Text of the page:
‘Rampant inflation’ and red tape cause Argentine wine woe


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‘Rampant inflation’ and red tape cause Argentine wine woe

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‘Rampant domestic inflation’ means Argentine wine exports are under pressure, says Rabobank, but tapping new markets and targeting millennial consumers could aid competitiveness.

Impressive export growth for Argentine wines since the early 2000s – due to quality, innovation and value, notably in signature varietal Malbec –  led to demand for native wines at higher prices, but Rabobank’s analysts Stephen Rannekleiv, Marc Soccio and Valeria Mutis say this changed in 2012.

“Production costs have increased as much as 100% over the last four years, and the movements in the exchange rate are far from being on par with the inflation rate,”​ they write in the ‘Rabobank Wine Quarterly Q3 2013’ report that covers international market trends.

“Furthermore, lack of public infrastructure, red tape and a number of trade restrictions are increasingly complicating Argentina’s export business,”​ the analysts add.

US Hispanics offer ‘natural’ opportunity

Wineries exporting wines for less than US $30/case are reportedly losing money, Rabobank notes, stating the Argentine challenge: regaining competitiveness without eroding the strong reputation of native wines, especially since the country can no longer compete profitably at lower price points.

The US receives 47% of Argentine wine exports, but Rannekleiv et al. identify US Hispanics as a large community “growing in number, influence and buying power”​, and a natural, untapped niche market, given projected growth in wine sales to this group by up to 50m cases in the next 20 years.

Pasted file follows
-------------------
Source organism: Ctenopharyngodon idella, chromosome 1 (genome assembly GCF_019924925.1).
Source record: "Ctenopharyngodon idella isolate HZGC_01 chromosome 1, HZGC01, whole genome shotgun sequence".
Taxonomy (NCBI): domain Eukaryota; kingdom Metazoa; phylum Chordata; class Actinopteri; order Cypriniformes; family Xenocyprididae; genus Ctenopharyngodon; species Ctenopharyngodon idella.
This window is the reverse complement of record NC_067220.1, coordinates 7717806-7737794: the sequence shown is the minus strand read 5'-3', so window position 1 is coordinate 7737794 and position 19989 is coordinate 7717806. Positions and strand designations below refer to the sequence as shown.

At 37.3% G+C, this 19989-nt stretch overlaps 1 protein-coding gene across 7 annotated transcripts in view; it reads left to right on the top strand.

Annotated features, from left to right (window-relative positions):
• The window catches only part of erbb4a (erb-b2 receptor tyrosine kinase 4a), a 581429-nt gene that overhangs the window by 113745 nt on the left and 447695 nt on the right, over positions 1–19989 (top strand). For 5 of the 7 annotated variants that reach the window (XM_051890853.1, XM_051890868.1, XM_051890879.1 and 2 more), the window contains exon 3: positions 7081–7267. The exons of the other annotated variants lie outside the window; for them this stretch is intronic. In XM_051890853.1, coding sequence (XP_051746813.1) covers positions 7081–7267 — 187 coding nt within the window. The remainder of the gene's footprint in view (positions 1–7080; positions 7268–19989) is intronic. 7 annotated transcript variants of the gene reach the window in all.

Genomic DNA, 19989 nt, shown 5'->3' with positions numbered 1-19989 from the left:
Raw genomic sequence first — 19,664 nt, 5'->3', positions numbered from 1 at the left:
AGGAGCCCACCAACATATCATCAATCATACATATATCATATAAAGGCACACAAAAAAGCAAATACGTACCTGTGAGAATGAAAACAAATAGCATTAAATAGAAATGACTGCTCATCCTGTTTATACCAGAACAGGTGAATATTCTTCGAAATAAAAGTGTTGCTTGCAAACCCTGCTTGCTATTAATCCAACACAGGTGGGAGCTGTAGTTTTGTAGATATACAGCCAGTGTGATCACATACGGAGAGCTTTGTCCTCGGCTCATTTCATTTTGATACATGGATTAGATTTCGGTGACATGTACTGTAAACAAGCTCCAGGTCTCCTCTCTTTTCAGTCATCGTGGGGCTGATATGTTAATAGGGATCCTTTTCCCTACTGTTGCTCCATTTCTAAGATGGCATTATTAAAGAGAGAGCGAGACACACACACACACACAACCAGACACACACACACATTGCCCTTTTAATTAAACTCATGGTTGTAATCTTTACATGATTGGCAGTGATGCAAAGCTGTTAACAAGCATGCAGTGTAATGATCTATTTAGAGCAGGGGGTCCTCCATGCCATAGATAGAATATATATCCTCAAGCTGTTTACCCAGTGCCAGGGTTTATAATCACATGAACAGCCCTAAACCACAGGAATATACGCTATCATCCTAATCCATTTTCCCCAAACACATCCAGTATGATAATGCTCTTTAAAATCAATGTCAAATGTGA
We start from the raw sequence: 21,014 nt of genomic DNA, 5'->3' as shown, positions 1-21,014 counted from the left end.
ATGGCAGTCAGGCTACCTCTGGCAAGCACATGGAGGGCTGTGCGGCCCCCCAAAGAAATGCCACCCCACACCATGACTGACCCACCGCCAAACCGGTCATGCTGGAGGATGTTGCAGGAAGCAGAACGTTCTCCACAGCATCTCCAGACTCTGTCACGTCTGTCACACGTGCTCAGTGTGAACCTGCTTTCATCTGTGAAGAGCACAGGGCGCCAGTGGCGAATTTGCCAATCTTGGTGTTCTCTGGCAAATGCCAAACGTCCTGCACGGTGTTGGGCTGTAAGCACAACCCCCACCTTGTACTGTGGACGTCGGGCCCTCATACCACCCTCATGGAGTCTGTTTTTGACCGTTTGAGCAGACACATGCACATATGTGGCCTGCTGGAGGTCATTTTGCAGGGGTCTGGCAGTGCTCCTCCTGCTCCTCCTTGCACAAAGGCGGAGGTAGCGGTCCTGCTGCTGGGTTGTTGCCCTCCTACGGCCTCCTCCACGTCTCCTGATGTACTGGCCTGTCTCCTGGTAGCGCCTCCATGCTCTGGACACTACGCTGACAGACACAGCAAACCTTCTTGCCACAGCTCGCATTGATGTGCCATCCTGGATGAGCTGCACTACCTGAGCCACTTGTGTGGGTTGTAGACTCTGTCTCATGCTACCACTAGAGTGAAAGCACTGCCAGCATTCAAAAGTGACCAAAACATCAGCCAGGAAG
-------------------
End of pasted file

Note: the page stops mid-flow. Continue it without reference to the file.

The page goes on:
Mexico is another natural market with “enormous potential”​ for Southern Cone or Spanish wine producers, Rabobank’s analysts add, due to a large, growing population with an expanding middle class, and relatively low wine production by global standards.

Targeting millennials with ‘approachable wines’

Beyond these ‘natural’ markets, strong pricing gains in Canada (8% of Argentine exports) and China (1%), for example, suggest growing market appreciation for Argentinian wines, the report states, “making these markets attractive options for directing future promotional efforts”.

And with millennial consumers born between the early 1980s and 2000s driving growth in the US and elsewhere, Rannekleiv et al. believe that innovative Argentinian products such as sweet red blends and “other approachable wines”​ could also attract new drinkers.

“The current challenging scenario can be seen as an opportunity to reshape the existing wine portfolio in order to adapt to the new trends driving the sector,”​ they write.

“Looking beyond the short term, more favorable economic policies could also help to boost exports.”

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